Anti-emetics prevent anesthesia related vomiting and improve return to feeding
The 2015 AAHA/AAFP Pain Management Guidelines for Dogs and Cats emphasize the role of opioids in the perioperative space, noting they are the most effective drug class for managing acute pain and therefore should be used routinely as part of the preoperative analgesic protocol.1 However, there may be undesirable effects when using this class of drugs, including acute emesis. In human healthcare it is widely accepted that the prevention of perioperative nausea and vomiting results in better patient outcomes including recovery times, early feeding, and improved patient satisfaction.2 Similar to humans, a significant number of dogs experience vomiting following the administration of some opioids such as morphine (50-75%) and hydromorphone (44-100%) when used as preanesthetics.3,4,5,6
“We commonly premedicate our patients with very potent opioids, and we don’t want to give those drugs up because they provide profound analgesia,” said Tamara Grubb, DVM, Ph.D., DACVAA, Assistant Professor of Anesthesia & Pain Management, Washington State University College of Veterinary Medicine. “However, they often cause vomiting, which can be a problem for the anesthetist and possibly unpleasant for the patient. If the patient is very sedate from premedications or has an upper airway dysfunction, it could aspirate material into its lungs.”
Aside from the immediate concerns of managing vomiting and discomfort in the canine patient, there are other aspects of care that need to be considered. Dr. Grubb views the return to normal canine feeding as a critical indicator for the wellbeing of the patient. “It is an important part of normal healing as well as something we can measure. It’s not just about anesthesia, it’s about overall patient care,” she explained. “We’re adding to patient care by decreasing vomiting and then speeding up the return to normal feeding. When a dog comes home, doesn’t want to eat and possibly vomits, it does not look like a successful procedure [to a dog owner].” Dr. Adam Christman, Co-Chief of Staff at Brick Town Veterinary Hospital in Brick, NJ further notes that “knowing the patient will feel better sooner and return to feeding earlier improves overall satisfaction with the experience for both my staff and clients. Return to feeding is something that a pet owner can truly appreciate—for them, eating is a tangible sign of recovery that they can easily identify as a measurement of recovery.”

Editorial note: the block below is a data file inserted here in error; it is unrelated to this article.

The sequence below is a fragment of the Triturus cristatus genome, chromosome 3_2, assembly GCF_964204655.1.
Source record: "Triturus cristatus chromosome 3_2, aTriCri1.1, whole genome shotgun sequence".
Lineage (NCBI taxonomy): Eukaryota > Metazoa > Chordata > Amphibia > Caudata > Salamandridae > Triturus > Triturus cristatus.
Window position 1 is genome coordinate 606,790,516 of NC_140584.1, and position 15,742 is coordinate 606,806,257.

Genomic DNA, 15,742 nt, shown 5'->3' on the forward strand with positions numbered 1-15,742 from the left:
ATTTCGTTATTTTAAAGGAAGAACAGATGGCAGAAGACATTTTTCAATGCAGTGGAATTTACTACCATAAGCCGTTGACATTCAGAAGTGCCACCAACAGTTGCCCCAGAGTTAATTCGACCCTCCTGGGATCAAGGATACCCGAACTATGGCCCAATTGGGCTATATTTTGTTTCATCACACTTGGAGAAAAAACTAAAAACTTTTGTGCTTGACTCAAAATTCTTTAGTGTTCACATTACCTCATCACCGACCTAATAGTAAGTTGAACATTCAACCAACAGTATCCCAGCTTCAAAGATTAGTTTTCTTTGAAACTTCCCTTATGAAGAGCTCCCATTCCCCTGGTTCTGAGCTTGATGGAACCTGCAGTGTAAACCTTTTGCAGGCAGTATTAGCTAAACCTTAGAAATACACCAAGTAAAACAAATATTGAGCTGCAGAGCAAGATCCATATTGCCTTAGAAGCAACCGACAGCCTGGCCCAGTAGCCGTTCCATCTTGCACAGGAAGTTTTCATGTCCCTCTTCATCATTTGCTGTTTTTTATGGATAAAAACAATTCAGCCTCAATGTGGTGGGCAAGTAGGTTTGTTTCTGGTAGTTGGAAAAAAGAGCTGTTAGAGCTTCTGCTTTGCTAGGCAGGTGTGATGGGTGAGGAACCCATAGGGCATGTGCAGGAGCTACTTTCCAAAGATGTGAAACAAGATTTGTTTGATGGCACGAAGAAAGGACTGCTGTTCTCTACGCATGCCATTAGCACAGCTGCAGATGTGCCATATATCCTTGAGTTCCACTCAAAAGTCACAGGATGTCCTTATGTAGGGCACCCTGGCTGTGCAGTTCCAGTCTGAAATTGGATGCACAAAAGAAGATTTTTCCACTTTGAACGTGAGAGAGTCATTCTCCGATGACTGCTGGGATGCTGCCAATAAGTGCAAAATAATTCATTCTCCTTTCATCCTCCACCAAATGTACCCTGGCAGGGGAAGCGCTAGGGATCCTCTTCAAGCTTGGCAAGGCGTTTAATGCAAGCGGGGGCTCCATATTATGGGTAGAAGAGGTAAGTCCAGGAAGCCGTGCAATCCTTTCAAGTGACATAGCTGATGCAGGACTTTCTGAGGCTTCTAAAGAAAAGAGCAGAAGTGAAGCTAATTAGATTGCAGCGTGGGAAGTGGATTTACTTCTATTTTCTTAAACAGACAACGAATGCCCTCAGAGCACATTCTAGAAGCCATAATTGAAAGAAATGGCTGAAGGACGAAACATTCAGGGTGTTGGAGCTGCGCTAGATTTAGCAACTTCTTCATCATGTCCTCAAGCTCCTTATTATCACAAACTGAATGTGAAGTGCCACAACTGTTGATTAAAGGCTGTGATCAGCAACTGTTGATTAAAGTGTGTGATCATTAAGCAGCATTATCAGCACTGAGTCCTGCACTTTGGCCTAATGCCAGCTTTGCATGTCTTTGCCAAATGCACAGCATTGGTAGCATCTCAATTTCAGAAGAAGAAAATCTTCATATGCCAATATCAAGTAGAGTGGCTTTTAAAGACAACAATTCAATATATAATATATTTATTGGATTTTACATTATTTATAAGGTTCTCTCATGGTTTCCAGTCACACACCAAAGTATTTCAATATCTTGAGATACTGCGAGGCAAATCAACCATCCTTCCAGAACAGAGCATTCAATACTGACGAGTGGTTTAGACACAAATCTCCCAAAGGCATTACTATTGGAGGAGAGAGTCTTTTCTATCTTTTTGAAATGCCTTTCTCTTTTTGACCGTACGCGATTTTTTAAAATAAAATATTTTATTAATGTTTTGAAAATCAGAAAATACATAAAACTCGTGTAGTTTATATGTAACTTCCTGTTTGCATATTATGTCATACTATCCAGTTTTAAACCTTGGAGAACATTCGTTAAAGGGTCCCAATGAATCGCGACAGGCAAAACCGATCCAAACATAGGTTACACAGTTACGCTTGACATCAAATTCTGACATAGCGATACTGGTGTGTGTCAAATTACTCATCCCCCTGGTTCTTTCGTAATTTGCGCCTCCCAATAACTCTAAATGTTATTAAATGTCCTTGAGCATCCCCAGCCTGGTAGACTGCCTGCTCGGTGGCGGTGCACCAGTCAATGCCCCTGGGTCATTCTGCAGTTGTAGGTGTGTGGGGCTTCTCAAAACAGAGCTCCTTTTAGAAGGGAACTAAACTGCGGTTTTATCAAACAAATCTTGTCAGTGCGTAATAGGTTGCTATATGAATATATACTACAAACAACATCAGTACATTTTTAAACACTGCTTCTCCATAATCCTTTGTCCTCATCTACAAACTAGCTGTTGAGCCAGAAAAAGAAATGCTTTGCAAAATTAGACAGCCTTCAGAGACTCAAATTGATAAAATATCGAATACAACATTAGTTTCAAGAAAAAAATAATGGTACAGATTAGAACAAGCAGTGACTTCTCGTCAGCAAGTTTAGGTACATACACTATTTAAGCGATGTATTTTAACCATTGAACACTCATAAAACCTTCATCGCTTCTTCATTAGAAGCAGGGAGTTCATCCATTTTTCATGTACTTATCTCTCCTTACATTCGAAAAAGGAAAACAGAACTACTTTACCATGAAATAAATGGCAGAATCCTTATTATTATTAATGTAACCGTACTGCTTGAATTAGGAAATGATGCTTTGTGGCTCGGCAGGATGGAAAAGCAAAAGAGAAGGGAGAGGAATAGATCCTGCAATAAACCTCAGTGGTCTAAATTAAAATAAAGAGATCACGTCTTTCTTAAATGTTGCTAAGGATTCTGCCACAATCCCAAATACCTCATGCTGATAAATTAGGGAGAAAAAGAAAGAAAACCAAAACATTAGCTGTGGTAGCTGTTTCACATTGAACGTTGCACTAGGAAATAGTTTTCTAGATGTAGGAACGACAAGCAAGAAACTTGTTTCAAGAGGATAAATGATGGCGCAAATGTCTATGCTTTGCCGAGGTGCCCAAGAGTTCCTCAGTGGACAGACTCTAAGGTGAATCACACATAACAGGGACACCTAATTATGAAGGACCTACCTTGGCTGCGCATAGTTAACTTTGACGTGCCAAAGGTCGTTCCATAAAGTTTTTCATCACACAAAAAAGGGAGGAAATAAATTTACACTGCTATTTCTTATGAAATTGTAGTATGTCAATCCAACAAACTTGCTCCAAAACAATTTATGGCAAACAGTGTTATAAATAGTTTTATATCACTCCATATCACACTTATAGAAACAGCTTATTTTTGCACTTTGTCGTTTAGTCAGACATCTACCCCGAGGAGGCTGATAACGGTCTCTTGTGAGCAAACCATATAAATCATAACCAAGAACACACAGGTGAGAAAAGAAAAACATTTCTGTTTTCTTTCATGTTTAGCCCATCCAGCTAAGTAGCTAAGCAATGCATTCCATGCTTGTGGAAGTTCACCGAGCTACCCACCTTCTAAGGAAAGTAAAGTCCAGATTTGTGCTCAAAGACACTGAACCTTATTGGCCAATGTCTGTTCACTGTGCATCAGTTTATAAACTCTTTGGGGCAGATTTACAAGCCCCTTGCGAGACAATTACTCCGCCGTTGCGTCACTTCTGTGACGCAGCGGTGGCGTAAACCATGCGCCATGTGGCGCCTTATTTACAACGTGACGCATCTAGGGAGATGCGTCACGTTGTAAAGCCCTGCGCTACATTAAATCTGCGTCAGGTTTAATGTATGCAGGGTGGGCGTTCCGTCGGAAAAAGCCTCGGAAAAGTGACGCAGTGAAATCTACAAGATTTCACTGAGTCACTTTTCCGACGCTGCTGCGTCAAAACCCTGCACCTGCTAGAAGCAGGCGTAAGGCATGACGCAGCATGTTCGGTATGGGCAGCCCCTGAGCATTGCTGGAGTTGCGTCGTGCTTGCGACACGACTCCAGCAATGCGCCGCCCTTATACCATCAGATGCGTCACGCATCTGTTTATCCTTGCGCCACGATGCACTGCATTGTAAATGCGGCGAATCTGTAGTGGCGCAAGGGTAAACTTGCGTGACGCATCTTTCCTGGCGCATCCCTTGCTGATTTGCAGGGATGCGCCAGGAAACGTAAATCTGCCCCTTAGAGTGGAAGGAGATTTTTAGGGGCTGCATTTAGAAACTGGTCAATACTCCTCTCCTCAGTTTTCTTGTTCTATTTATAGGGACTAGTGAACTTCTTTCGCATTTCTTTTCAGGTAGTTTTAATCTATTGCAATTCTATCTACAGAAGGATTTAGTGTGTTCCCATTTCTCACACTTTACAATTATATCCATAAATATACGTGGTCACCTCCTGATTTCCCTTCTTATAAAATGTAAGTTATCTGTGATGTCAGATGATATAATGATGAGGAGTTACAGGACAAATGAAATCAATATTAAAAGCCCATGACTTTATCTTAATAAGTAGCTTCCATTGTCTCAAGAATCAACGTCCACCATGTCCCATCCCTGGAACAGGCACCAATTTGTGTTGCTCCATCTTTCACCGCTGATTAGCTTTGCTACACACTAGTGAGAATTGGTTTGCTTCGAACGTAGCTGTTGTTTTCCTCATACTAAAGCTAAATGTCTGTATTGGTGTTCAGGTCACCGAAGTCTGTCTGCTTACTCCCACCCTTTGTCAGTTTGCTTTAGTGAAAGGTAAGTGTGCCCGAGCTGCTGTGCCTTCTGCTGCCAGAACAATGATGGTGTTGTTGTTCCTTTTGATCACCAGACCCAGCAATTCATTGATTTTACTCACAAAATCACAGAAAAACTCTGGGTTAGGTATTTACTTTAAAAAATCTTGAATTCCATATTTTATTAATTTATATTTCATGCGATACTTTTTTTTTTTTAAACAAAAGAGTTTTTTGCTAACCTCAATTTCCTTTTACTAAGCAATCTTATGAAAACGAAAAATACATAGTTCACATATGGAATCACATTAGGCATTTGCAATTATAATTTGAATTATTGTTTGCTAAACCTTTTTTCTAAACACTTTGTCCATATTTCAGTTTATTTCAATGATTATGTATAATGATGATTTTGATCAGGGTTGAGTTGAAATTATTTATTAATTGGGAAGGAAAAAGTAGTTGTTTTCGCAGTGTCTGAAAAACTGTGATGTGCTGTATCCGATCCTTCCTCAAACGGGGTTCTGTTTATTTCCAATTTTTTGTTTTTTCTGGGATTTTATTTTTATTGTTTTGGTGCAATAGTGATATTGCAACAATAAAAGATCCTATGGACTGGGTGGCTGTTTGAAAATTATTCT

A commonly used medication, maropitant citrate, is the first and only FDA approved medication for the prevention of preoperative vomiting in dogs given emetogenic agents such as opioids. In a blinded, placebo-controlled study, maropitant citrate was used preoperatively to prevent vomiting.7 Dosing occurred 45 minutes prior to the preoperative administration of morphine, and results demonstrated a significant difference in both the incidence of vomiting (p<0.05) and in the return to feeding (p<0.05) between groups.†
Maropitant citrate-treated group vs. placebo group
- Incidence of vomiting: 0% vs. 93.8%
- Normal feeding† 20 hours postoperative: 90.9% vs. 41.7%
- Mean total food consumption: 190 grams vs. 39.1 grams
For more information on the prevention of vomiting related to preoperative use of opioids, and other resources related to the use of maropitant citrate in practice, please follow this link.
IMPORTANT SAFETY INFORMATION: Use CERENIA injectable subcutaneously for acute vomiting in dogs 2 to 4 months of age or either subcutaneously or intravenously in dogs 4 months of age and older. Safe use has not been evaluated in cats and dogs with gastrointestinal obstruction, or those that have ingested toxins. Use with caution in dogs with hepatic dysfunction. Pain and vocalization upon injection is a common side effect. In people, topical exposure may elicit localized allergic skin reactions, and repeated or prolonged exposure may lead to skin sensitization. See full Prescribing Information at www.cerenia.com/PI.
†Return to normal feeding was the time at which 100 grams of food was consumed.
 Epstein, M. E., I. Rodan, G. Griffenhagen, J. Kadrlik, M. C. Petty, S. A. Robertson, and W. Simpson. "2015 AAHA/AAFP Pain Management Guidelines for Dogs and Cats." Journal of Feline Medicine and Surgery17.3 (2015): 251-72. Web.
 Gupta, Ruchir, and Roy Soto. "Prophylaxis and Management of Postoperative Nausea and Vomiting in Enhanced Recovery Protocols: Expert Opinion Statement from the American Society for Enhanced Recovery (ASER)." Perioper Med Perioperative Medicine 5.1 (2016): Web.
 Hay Kraus BL. Efficacy of maropitant in preventing vomiting in dogs premedicated with hydromorphone. Vet Anaesth Analg. 2013;40(1):28-34. doi:10.1111/j.1467-2995.2012.00788.x.
 Valverde A, Cantwell S, Hernandez J et al. (2004) Effects of acepromazine on the incidence of vomiting associated with opioid administration in dogs. Vet Anaesth Analg 31, 40–45.
 Wilson DV, Evans AT, Mauer WA (2007) Pre-anesthetic meperidine: associated vomiting and gastroesophageal reflux during the subsequent anesthetic in dogs. Vet Anaesth Analg 34, 15–22.
 KuKanich B, Hogan BK, Krugner-Highby LA et al. (2008) Pharmacokinetics of hydromorphone in healthy dogs. Vet Anaesth Analg 35, 256–264.
 Ramsey, D, et al. "Cerenia Prevents Perioperative Nausea and Vomiting and Improves Recovery in Dogs Undergoing Routine Surgery." Intern J Appl Res Vet Med. 12.3 (2014): 228-37. Web.